Among etiquette experts, there is little sympathy for patrons who complain about loud birthday songs in public eateries. Diners should have a certain level of expectation when selecting a restaurant in terms of ambiance and noise level, said Thomas Farley, former senior editor of Town & Country magazine’s “Social Graces” column and founder of whatmannersmost.com, a Web site about contemporary etiquette. One sure bet for a customer looking for a quiet meal is the classic diner, Farley said.
“You’ll be lucky to get a waiter to come to your table at all, let alone sing to you,” he said.
Birthday dinners call for some common courtesy from all sides, an appropriate noise level from the birthday party, accommodation from the restaurant and patience from the non-merrymakers, according to Lizzie Post, the great great-granddaughter of Emily Post and author of “How Do You Work This Life Thing?” a guide to modern manners. But both Post and Farley said the burden in dealing with such situations is mostly on the non-birthday patrons. Often the only option for them is to cut their losses, pay the check and leave.
“As frustrating as it is, the world can be a really annoying place, and sometimes you have those days when the world is being rude out there,” said Post.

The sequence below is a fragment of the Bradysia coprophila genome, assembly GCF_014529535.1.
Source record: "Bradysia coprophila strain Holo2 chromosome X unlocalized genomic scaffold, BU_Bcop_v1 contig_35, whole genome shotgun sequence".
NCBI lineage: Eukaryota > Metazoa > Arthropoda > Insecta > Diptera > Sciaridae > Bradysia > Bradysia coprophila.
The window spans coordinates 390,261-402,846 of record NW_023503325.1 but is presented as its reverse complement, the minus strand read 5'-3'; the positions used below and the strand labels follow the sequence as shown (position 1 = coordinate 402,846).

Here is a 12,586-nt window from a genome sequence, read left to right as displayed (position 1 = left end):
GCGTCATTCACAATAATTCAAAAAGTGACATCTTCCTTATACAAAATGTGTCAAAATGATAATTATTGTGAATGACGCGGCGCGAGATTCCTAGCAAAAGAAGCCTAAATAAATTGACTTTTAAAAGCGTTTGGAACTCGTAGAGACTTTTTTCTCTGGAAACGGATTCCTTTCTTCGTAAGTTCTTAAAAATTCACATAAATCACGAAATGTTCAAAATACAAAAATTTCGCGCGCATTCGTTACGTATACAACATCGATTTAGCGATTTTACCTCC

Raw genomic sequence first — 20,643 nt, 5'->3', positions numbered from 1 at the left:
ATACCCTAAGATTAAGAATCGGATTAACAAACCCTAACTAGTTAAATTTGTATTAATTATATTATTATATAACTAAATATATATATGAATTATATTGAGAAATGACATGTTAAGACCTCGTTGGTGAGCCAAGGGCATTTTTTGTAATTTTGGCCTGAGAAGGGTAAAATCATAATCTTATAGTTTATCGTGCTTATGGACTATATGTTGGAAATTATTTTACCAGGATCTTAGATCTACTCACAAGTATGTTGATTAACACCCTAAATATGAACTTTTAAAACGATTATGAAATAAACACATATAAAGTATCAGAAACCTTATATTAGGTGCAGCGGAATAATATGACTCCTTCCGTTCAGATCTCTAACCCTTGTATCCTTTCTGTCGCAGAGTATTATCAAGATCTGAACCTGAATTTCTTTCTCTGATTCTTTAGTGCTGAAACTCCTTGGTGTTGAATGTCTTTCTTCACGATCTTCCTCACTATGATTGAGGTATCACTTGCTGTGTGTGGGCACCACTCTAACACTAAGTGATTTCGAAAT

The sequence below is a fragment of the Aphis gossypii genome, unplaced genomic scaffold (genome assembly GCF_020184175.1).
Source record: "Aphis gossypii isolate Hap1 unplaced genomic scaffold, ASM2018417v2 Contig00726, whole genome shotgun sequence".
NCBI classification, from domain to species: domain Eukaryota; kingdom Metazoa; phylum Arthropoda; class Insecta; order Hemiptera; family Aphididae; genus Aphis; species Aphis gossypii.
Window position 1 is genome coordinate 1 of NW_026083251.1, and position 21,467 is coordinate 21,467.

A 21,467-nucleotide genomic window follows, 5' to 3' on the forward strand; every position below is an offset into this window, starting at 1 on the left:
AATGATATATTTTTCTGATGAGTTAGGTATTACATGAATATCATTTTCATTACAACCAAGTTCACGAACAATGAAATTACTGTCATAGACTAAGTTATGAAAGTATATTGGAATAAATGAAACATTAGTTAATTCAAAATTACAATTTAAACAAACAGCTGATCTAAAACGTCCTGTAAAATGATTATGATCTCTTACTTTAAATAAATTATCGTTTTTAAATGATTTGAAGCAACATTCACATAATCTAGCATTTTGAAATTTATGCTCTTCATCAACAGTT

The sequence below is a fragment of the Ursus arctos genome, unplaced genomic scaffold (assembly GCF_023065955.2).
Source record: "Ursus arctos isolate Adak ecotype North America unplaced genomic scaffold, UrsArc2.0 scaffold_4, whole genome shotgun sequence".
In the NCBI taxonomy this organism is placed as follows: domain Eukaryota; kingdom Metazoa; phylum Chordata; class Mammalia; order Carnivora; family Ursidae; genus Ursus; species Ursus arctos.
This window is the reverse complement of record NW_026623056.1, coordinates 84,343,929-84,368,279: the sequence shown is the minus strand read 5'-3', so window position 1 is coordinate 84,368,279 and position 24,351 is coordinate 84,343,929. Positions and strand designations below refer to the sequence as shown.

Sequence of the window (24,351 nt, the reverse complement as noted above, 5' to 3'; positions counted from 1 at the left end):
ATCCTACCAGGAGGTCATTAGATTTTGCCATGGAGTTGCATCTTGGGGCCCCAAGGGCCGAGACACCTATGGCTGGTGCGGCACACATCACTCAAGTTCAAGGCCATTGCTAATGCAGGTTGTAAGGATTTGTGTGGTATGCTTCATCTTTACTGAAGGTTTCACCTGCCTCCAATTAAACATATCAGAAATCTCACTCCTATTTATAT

On a recent Sunday afternoon at Minado, a seafood and sushi restaurant chain in New Jersey, Josie Glienoga threw her daughter, Monica a surprise 18th birthday party at the restaurant in Little Ferry. With a pile of presents in the corner and balloons strung to the backs of chairs, some 50 friends and family sang along with the waiters. Glienoga wanted to make this birthday a special one. It was the first birthday in her family of five children since her husband died last winter, said Glienoga. She believes the singing is all in good fun.
“Besides, it’s only 30 seconds, maybe 2 minutes,” said Glienoga. Monica’s party was among the first of a long afternoon of singing and shaking tambourines for the servers. “It’s funny, 90 percent of the time, people don’t know about the singing, so after the song we get six more requests,” said Jonathan Chung, 21, a waiter at Minado’s for more than three years. “We always hate that first song.”